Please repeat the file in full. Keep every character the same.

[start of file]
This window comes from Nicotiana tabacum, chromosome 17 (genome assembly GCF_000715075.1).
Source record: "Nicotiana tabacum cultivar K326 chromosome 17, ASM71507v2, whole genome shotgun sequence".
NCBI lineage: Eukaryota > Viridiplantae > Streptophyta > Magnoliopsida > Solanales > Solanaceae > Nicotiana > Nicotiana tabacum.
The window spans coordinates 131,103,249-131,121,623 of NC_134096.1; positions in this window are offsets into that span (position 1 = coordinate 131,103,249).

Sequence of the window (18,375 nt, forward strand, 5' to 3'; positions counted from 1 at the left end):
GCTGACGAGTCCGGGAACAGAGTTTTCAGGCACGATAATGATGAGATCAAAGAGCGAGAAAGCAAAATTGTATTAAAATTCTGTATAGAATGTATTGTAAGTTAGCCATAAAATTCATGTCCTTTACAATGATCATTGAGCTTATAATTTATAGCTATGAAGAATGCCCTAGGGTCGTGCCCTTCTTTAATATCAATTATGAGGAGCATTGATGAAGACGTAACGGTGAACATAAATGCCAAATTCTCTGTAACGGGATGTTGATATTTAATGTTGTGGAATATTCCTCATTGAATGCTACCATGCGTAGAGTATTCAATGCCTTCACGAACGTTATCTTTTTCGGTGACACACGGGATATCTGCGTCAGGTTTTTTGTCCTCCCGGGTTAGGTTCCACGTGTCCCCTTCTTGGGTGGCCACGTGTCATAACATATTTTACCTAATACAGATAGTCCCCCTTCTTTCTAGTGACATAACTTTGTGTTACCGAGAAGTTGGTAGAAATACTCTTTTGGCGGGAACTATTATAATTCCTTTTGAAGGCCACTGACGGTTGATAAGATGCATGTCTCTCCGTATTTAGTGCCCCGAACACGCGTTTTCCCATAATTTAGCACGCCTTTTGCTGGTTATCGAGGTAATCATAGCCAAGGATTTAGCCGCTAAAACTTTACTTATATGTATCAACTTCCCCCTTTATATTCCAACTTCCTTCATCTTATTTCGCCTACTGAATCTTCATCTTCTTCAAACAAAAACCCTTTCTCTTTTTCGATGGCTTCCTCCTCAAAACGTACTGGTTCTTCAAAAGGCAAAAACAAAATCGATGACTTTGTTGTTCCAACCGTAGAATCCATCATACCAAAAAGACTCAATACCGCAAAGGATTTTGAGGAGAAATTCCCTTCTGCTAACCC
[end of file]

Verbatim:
This window comes from Nicotiana tabacum, chromosome 17 (genome assembly GCF_000715075.1).
Source record: "Nicotiana tabacum cultivar K326 chromosome 17, ASM71507v2, whole genome shotgun sequence".
NCBI lineage: Eukaryota > Viridiplantae > Streptophyta > Magnoliopsida > Solanales > Solanaceae > Nicotiana > Nicotiana tabacum.
The window spans coordinates 131,103,249-131,121,623 of NC_134096.1; positions in this window are offsets into that span (position 1 = coordinate 131,103,249).

Sequence of the window (18,375 nt, forward strand, 5' to 3'; positions counted from 1 at the left end):
GCTGACGAGTCCGGGAACAGAGTTTTCAGGCACGATAATGATGAGATCAAAGAGCGAGAAAGCAAAATTGTATTAAAATTCTGTATAGAATGTATTGTAAGTTAGCCATAAAATTCATGTCCTTTACAATGATCATTGAGCTTATAATTTATAGCTATGAAGAATGCCCTAGGGTCGTGCCCTTCTTTAATATCAATTATGAGGAGCATTGATGAAGACGTAACGGTGAACATAAATGCCAAATTCTCTGTAACGGGATGTTGATATTTAATGTTGTGGAATATTCCTCATTGAATGCTACCATGCGTAGAGTATTCAATGCCTTCACGAACGTTATCTTTTTCGGTGACACACGGGATATCTGCGTCAGGTTTTTTGTCCTCCCGGGTTAGGTTCCACGTGTCCCCTTCTTGGGTGGCCACGTGTCATAACATATTTTACCTAATACAGATAGTCCCCCTTCTTTCTAGTGACATAACTTTGTGTTACCGAGAAGTTGGTAGAAATACTCTTTTGGCGGGAACTATTATAATTCCTTTTGAAGGCCACTGACGGTTGATAAGATGCATGTCTCTCCGTATTTAGTGCCCCGAACACGCGTTTTCCCATAATTTAGCACGCCTTTTGCTGGTTATCGAGGTAATCATAGCCAAGGATTTAGCCGCTAAAACTTTACTTATATGTATCAACTTCCCCCTTTATATTCCAACTTCCTTCATCTTATTTCGCCTACTGAATCTTCATCTTCTTCAAACAAAAACCCTTTCTCTTTTTCGATGGCTTCCTCCTCAAAACGTACTGGTTCTTCAAAAGGCAAAAACAAAATCGATGACTTTGTTGTTCCAACCGTAGAATCCATCATACCAAAAAGACTCAATACCGCAAAGGATTTTGAGGAGAAATTCCCTTCTGCTAACCC